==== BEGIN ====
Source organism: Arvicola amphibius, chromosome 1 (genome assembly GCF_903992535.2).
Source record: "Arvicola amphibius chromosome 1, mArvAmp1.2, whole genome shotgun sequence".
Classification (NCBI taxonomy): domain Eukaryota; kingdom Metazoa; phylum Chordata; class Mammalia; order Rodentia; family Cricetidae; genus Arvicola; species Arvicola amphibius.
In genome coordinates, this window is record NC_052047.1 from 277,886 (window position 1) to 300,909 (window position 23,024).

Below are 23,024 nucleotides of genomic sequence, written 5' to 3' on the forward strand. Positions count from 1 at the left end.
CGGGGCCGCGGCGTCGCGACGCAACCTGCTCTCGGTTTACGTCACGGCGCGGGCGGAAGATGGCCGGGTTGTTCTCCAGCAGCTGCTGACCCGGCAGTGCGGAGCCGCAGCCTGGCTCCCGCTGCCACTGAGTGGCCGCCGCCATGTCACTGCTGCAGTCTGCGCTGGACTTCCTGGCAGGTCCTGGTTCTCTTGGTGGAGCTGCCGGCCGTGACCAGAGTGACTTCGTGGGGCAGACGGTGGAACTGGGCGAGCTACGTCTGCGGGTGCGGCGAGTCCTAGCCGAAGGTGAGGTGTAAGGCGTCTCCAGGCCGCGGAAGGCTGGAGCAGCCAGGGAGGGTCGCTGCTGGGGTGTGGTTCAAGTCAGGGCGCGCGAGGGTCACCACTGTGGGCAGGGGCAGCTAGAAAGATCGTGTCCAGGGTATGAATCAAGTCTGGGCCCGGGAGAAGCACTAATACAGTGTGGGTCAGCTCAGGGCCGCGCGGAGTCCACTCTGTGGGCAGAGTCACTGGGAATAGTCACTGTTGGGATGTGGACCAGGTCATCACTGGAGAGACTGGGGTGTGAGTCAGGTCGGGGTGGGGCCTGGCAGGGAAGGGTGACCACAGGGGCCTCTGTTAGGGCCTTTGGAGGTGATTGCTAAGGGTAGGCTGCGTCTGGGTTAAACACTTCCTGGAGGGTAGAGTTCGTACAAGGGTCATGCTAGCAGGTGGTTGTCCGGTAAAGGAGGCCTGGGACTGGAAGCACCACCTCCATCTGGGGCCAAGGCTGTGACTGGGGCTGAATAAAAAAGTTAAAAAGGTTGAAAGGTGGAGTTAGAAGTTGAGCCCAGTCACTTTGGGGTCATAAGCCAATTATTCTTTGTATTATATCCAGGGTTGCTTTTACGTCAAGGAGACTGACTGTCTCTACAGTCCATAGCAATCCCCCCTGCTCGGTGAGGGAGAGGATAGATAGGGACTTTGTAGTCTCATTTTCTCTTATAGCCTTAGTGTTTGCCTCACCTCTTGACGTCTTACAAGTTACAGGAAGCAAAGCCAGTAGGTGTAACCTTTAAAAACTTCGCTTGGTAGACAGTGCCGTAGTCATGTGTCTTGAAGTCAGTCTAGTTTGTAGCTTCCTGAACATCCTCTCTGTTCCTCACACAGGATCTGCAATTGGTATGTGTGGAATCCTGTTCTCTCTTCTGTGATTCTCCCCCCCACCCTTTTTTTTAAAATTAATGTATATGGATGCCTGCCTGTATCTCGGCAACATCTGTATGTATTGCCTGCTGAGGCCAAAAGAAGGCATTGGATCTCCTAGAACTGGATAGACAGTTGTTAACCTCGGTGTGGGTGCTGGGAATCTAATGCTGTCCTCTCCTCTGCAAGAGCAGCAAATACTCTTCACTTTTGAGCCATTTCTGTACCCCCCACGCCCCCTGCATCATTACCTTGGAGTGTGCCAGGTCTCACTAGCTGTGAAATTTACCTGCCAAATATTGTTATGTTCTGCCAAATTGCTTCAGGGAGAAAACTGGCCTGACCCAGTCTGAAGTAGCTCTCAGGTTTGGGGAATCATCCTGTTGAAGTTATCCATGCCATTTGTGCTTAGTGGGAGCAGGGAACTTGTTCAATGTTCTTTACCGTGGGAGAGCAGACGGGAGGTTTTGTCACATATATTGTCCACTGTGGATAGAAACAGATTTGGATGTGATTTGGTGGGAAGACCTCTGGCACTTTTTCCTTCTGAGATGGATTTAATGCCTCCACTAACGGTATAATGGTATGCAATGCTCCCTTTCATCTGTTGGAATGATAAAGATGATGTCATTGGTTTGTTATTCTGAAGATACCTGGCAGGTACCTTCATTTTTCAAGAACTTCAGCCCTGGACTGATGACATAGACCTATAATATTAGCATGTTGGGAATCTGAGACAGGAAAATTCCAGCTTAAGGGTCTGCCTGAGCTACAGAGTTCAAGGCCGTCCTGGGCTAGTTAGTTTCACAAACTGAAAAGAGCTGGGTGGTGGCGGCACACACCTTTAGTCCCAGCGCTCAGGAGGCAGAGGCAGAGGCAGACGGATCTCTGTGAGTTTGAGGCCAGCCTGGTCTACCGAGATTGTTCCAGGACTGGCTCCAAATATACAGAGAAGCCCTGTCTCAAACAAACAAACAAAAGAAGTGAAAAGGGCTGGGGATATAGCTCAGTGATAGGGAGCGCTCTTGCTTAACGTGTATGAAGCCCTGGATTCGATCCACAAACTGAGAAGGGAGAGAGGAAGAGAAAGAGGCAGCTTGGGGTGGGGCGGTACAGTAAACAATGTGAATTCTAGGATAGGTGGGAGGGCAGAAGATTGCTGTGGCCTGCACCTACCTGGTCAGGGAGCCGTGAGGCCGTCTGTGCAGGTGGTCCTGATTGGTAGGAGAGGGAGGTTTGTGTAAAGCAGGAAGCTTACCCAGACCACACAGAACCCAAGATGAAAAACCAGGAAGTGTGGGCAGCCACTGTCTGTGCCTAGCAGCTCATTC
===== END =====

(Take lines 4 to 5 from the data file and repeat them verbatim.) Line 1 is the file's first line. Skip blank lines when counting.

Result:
In genome coordinates, this window is record NC_052047.1 from 277,886 (window position 1) to 300,909 (window position 23,024).

Below are 23,024 nucleotides of genomic sequence, written 5' to 3' on the forward strand. Positions count from 1 at the left end.